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Alopecia (young people)

What help can I get from medical professionals for alopecia?

For those who had medical professional help with alopecia, the main sources were:
  • General Practice doctors (GPs) and nurses
  • Dermatology consultants and nurses (healthcare professionals specialising in skin)
  • pharmacists
Most people had seen both GPs and dermatologists about their alopecia. Usually people saw a GP first and not everyone had seen a dermatologist. Kayla grew up in New Zealand and hasn’t seen a doctor in the UK about alopecia as she was diagnosed when young and didn’t find treatments helped. The difference between GPs and dermatologists was important to some people. They saw dermatologists as having more knowledge about alopecia and able to give a wider range of treatments (including steroid injections). Another important difference for some is that dermatologists can prescribe wigs whereas GPs cannot. Grace thinks GPs should refer onto dermatology clinics (and, ideally, those specialising in alopecia) as soon as possible. Arti says she had “issues with my [GP] doctor in terms of them taking it seriously” and referring her onto a dermatologist. Pharmacists had sometimes advised on over-the-counter treatments (which can be bought without a doctor’s prescription), such as minoxidil.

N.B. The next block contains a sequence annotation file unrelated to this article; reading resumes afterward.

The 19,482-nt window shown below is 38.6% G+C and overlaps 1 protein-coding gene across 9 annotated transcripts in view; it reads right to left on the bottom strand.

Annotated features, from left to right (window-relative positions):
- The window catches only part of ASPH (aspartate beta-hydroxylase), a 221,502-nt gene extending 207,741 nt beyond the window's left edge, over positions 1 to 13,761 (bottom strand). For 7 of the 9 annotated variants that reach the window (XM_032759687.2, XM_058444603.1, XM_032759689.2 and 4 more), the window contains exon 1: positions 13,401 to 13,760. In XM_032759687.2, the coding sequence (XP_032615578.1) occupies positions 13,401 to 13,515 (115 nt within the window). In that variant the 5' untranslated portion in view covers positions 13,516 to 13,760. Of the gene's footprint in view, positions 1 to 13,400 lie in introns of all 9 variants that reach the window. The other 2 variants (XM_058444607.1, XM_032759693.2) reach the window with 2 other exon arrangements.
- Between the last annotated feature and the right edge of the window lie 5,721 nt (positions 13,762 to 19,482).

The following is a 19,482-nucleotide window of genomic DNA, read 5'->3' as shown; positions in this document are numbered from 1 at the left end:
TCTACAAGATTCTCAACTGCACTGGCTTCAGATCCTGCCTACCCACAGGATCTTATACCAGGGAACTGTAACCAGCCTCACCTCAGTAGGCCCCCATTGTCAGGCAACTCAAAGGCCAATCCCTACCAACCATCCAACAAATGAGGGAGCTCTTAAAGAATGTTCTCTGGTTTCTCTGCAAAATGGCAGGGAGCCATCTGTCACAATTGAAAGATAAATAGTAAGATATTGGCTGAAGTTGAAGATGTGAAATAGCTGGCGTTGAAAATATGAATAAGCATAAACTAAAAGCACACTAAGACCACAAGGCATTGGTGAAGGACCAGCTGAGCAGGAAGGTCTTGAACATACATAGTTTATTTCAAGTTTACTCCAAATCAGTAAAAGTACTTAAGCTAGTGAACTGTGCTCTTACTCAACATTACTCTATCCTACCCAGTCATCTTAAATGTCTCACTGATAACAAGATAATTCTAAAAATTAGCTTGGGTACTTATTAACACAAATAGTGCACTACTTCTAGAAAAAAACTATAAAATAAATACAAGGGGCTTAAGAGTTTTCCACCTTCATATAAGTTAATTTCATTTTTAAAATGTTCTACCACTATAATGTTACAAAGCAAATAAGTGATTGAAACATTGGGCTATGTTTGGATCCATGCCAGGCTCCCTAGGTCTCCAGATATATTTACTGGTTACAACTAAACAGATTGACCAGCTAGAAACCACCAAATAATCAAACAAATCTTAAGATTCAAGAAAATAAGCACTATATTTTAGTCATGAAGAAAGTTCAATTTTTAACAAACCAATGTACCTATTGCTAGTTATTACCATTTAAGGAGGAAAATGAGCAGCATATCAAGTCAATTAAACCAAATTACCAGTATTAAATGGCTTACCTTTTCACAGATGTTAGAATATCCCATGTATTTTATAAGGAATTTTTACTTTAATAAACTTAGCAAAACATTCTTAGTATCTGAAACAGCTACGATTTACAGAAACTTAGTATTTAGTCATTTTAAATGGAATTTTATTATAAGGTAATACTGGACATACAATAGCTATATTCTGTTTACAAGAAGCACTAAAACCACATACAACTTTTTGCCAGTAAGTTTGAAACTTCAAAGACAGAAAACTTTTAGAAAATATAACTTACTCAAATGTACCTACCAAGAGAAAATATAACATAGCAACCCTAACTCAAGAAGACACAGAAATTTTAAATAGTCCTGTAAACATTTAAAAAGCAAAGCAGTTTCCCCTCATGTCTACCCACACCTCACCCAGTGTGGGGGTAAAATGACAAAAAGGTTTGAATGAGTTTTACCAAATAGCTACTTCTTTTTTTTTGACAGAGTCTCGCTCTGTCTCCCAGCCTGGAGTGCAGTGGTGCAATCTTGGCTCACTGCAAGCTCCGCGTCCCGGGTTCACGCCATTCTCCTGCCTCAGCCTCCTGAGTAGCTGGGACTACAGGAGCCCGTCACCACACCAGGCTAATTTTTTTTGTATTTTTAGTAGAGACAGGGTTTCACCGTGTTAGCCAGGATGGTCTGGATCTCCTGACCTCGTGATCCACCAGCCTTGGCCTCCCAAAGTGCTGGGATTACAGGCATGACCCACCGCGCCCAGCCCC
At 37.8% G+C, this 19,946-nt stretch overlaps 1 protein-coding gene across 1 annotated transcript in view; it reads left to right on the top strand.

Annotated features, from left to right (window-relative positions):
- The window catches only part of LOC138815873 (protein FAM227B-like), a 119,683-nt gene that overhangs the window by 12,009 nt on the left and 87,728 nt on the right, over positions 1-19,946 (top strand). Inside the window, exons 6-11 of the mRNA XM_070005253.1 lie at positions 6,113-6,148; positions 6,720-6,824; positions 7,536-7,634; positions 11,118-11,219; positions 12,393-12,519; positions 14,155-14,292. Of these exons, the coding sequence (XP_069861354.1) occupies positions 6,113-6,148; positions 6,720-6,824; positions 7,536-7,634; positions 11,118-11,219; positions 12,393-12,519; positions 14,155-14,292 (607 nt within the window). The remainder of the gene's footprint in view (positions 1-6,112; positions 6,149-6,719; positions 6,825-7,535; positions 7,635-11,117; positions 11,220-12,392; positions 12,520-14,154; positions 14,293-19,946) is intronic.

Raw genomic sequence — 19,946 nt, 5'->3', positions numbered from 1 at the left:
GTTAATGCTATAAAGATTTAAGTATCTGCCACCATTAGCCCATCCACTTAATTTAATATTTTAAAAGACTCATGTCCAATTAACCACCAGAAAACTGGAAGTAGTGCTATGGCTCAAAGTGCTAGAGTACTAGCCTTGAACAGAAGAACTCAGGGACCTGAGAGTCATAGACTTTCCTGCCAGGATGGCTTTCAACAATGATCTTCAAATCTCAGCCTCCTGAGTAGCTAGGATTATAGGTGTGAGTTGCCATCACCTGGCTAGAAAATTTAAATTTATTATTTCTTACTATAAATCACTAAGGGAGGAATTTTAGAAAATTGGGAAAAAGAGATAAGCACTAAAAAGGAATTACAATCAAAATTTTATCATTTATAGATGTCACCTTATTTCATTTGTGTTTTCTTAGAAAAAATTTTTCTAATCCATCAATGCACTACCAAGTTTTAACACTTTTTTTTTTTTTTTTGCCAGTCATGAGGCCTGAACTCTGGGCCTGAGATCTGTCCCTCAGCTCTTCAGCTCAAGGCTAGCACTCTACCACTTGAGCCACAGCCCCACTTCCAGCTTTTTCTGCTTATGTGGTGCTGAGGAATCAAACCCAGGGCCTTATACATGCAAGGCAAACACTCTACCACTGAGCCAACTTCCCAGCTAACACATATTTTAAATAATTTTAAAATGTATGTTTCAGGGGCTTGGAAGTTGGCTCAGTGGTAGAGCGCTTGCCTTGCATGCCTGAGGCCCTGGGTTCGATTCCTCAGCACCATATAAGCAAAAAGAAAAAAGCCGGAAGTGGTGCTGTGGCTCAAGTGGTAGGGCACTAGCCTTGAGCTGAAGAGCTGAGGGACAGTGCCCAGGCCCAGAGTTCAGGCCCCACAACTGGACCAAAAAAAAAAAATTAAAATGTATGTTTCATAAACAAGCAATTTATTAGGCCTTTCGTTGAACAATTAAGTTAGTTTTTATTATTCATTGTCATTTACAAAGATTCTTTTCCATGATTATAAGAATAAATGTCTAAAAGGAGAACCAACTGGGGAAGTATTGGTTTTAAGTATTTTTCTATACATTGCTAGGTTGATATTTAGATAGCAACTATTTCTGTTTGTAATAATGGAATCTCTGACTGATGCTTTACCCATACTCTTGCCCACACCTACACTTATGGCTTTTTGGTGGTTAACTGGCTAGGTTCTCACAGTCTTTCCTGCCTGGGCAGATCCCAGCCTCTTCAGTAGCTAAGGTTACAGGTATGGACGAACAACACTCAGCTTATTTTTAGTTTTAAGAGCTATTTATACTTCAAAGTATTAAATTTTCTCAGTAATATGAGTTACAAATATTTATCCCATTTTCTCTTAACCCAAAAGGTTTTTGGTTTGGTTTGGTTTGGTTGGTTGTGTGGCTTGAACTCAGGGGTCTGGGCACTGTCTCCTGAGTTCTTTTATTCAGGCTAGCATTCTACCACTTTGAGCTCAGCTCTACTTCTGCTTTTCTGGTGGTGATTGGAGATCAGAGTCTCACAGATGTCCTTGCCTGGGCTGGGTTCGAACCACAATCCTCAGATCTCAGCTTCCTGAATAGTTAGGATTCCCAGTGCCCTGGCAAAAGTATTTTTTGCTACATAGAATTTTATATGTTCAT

Rosie was nervous about her first dermatology appointment.

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Age at interview: 18
Sex: Female
Age at diagnosis: 12
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It was quite intimidating for me, cos the only sort of bit of the hospital I’d seen before was the A&E Department, so walking around all these wards thinking, ‘Oh, I don’t really know where I’m going.’ And sort of having mum there with me also in the same boat, sort of thinking, ‘Right, I will pretend I know what I’m doing.’ Just so that we both sort of have a rough idea. But, I was quite nervous about it, thinking, ‘What are they gonna say,’ you know, are they gonna tell me that I’m gonna lose all of my hair, cos at this point, I’d only lost a little bit and was losing more and more every day, but still had enough to sort of cover the patch. And I was quite nervous about it. But, it was a really relaxed meeting. And I could just talk effectively, which I always think is good when you have sort of appointments with specialists and doctors where you just feel that you can just talk to them about it, which was definitely the impression I got. 
 
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Arti went back to her GP’s several times asking to see a specialist.

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Age at interview: 22
Sex: Female
Age at diagnosis: 22
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How many appointments did you have with the GP after your initial diagnosis before they gave you the referral?